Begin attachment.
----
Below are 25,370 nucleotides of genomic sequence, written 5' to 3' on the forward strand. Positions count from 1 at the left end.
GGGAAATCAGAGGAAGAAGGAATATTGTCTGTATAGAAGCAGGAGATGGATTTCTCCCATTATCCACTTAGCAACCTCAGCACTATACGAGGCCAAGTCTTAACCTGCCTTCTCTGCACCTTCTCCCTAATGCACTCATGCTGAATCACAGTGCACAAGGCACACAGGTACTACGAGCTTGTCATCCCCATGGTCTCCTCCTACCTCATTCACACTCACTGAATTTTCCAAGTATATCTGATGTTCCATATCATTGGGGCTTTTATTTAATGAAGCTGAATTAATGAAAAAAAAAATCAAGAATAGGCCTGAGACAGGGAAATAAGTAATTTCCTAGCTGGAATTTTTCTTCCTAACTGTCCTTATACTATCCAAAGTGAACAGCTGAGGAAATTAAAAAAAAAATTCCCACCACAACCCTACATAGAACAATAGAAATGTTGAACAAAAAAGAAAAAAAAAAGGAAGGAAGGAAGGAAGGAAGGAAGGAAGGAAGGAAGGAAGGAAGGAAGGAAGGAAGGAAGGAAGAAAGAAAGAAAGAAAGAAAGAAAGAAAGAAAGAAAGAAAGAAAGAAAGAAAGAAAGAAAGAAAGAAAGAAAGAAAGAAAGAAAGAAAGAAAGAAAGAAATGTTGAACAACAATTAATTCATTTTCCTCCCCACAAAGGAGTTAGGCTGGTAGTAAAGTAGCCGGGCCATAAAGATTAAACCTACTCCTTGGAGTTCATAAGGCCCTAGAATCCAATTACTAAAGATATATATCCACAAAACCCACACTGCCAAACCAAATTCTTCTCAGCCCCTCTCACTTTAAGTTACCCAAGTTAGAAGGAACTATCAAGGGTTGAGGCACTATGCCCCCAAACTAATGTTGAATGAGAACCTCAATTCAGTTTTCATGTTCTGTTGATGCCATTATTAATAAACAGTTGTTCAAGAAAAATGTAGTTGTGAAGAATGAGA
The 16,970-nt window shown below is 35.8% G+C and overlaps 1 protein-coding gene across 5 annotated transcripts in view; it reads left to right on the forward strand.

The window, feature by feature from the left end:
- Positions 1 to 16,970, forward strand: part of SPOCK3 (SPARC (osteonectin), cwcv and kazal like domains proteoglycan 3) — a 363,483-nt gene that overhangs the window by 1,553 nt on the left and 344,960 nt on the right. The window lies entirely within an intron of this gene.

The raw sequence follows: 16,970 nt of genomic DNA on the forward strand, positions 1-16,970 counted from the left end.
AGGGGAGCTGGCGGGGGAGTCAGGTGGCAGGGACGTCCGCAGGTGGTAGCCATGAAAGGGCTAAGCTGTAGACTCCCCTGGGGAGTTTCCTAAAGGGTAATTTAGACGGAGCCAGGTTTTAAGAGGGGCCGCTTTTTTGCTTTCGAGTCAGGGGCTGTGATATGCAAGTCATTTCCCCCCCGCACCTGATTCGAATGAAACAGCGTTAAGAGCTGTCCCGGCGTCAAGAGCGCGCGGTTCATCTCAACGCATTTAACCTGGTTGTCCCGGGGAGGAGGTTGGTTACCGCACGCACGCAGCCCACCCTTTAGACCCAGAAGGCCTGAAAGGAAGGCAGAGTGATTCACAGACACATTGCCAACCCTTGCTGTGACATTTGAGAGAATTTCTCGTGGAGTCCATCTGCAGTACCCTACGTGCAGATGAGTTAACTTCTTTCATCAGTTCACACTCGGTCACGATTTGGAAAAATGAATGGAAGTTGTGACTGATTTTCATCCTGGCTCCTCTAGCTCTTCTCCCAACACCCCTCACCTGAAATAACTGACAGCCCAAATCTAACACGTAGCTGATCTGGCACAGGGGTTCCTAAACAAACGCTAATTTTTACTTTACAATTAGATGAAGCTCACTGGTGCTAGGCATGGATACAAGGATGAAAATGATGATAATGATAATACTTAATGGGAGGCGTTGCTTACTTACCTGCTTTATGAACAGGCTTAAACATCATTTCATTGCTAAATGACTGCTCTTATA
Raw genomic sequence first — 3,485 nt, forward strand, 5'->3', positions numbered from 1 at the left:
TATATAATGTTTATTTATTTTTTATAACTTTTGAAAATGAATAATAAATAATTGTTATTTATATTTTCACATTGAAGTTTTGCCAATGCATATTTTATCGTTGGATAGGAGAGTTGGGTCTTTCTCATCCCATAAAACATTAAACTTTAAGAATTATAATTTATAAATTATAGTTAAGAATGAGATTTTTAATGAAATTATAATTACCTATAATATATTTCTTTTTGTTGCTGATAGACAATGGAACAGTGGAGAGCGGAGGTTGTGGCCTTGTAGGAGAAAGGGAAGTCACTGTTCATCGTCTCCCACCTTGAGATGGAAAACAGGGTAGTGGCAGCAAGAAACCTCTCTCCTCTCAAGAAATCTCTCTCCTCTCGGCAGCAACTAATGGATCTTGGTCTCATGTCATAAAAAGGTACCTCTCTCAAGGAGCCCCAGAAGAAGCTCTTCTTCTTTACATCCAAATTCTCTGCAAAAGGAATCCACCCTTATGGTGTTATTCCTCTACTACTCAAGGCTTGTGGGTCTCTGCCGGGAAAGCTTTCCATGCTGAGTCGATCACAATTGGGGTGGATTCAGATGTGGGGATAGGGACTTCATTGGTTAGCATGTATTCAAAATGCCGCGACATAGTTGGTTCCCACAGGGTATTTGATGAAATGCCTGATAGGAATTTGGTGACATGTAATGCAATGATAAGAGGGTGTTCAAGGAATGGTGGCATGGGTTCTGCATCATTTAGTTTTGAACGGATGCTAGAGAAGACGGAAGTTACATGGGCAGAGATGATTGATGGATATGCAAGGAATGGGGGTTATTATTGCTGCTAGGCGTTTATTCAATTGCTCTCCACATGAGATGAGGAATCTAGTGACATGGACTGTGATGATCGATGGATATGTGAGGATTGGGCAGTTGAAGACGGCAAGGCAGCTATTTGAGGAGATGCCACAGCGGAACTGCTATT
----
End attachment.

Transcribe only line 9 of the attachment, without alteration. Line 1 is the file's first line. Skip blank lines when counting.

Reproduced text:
TATATAATGTTTATTTATTTTTTATAACTTTTGAAAATGAATAATAAATAATTGTTATTTATATTTTCACATTGAAGTTTTGCCAATGCATATTTTATCGTTGGATAGGAGAGTTGGGTCTTTCTCATCCCATAAAACATTAAACTTTAAGAATTATAATTTATAAATTATAGTTAAGAATGAGATTTTTAATGAAATTATAATTACCTATAATATATTTCTTTTTGTTGCTGATAGACAATGGAACAGTGGAGAGCGGAGGTTGTGGCCTTGTAGGAGAAAGGGAAGTCACTGTTCATCGTCTCCCACCTTGAGATGGAAAACAGGGTAGTGGCAGCAAGAAACCTCTCTCCTCTCAAGAAATCTCTCTCCTCTCGGCAGCAACTAATGGATCTTGGTCTCATGTCATAAAAAGGTACCTCTCTCAAGGAGCCCCAGAAGAAGCTCTTCTTCTTTACATCCAAATTCTCTGCAAAAGGAATCCACCCTTATGGTGTTATTCCTCTACTACTCAAGGCTTGTGGGTCTCTGCCGGGAAAGCTTTCCATGCTGAGTCGATCACAATTGGGGTGGATTCAGATGTGGGGATAGGGACTTCATTGGTTAGCATGTATTCAAAATGCCGCGACATAGTTGGTTCCCACAGGGTATTTGATGAAATGCCTGATAGGAATTTGGTGACATGTAATGCAATGATAAGAGGGTGTTCAAGGAATGGTGGCATGGGTTCTGCATCATTTAGTTTTGAACGGATGCTAGAGAAGACGGAAGTTACATGGGCAGAGATGATTGATGGATATGCAAGGAATGGGGGTTATTATTGCTGCTAGGCGTTTATTCAATTGCTCTCCACATGAGATGAGGAATCTAGTGACATGGACTGTGATGATCGATGGATATGTGAGGATTGGGCAGTTGAAGACGGCAAGGCAGCTATTTGAGGAGATGCCACAGCGGAACTGCTATT